Reform Spawns Opportunity for Capital Markets - Q&A with BCG's Will Rhode

| FinReg

By Mark Jennis, DTCC

Originally published on TABB Forum

The success of the G20 agreement finalized in Sept. 2009 to enhance transparency and increase market stability while reducing counterparty, operational and liquidity risk will be largely dependent on the efficient management and effective allocation of collateral. The industry’s ability to meet this challenge, however, rests on cross-border collaboration and the development of holistic, industry-wide solutions.

Collateral has always been crucial to the efficient functioning of funding and capital markets and, in turn, essential for economic growth. Prompted by the G20’s reform agenda, however, the introduction of central clearing and increased margin requirements for non-centrally cleared derivatives has put a strain on the ability of market participants to manage their collateral processes, largely due to a combination of outdated and siloed collateral management systems and collateral fragmentation.

In fact, a recent academic study published in June 2014 by the London School of Economics (LSE) highlighted the increasing occurrence of collateral bottlenecks due to weaknesses in financial market infrastructure. These weaknesses lead to eligible collateral becoming immobilized in one part of the system and unattainable by credit-worthy borrowers that need access to their inventory of collateral for central clearing purposes and increased margin requirements for bilateral transactions. Additionally, such borrowers also need to track and optimize their available collateral, including assets held at other banks and custodians, to fulfil their investment and trading strategies. In today’s marketplace, the ability to successfully analyze the collateral implications of a trade before it is executed is paramount and enables more efficient management of the available assets.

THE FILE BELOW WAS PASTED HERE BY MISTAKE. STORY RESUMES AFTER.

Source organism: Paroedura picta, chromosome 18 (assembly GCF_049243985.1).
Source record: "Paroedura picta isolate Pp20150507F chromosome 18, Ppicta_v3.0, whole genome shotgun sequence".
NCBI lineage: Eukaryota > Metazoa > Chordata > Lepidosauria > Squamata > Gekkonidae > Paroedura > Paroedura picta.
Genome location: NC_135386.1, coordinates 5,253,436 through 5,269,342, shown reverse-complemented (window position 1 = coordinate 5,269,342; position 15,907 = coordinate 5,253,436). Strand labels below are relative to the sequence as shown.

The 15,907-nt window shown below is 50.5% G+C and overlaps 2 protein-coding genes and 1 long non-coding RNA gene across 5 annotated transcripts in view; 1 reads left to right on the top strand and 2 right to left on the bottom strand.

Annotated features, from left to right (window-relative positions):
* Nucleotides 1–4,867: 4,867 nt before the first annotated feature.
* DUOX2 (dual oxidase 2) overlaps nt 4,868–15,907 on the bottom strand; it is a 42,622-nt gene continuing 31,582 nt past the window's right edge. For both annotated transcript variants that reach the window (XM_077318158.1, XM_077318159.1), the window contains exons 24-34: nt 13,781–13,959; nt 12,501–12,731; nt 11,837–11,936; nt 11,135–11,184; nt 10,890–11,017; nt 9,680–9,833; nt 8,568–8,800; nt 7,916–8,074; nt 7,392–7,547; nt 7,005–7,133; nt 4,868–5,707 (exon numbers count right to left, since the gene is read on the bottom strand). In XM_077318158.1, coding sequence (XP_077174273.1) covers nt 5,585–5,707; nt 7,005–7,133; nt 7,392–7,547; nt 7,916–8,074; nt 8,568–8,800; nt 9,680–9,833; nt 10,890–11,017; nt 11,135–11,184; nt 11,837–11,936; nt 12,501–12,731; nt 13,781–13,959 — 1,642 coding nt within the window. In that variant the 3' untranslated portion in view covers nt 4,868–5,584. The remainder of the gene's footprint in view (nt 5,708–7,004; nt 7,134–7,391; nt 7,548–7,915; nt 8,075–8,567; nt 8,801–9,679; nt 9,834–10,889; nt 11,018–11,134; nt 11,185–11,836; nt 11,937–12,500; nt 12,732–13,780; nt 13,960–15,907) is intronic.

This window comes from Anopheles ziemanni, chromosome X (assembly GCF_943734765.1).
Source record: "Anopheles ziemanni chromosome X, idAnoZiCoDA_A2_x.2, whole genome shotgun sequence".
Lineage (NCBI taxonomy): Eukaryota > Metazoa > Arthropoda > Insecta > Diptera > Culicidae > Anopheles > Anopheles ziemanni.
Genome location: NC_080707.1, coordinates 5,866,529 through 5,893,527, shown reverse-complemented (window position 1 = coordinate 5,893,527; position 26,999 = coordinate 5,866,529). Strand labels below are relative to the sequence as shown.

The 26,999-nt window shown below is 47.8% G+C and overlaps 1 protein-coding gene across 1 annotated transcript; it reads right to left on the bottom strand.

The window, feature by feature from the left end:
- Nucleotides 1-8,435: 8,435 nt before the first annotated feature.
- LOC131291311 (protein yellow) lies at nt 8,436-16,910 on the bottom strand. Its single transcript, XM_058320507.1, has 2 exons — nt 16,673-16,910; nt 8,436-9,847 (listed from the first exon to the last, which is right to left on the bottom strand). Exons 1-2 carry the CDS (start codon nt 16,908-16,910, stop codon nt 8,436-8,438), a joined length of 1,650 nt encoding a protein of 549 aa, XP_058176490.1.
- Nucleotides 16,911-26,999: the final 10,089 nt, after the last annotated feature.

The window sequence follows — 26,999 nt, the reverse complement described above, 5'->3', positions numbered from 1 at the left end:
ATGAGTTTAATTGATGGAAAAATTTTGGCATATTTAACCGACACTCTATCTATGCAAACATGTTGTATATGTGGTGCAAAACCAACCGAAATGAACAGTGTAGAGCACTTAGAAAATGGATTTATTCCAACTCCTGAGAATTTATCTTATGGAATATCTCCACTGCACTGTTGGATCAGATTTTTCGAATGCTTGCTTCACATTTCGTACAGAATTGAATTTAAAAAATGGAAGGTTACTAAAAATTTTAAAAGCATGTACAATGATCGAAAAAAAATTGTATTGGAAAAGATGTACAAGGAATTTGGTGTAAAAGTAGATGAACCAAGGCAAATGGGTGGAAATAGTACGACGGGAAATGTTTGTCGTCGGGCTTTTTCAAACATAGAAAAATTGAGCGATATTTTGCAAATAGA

Firms, having fully grasped their collateral obligations, are becoming increasingly concerned about their ability to comply with new regulations governing the use of derivatives, including Dodd-Frank and the European Market Infrastructure Regulation (EMIR). They now have a heightened level of awareness of the need to review their processes to account for new margin and collateral requirements for both cleared and non-cleared derivatives transactions, which will bring efficiency to their collateral management processes, enabling them to remain competitive and drive down costs. This has been made even more important now that assessments of available collateral have to be made in real time for transactions that are centrally cleared.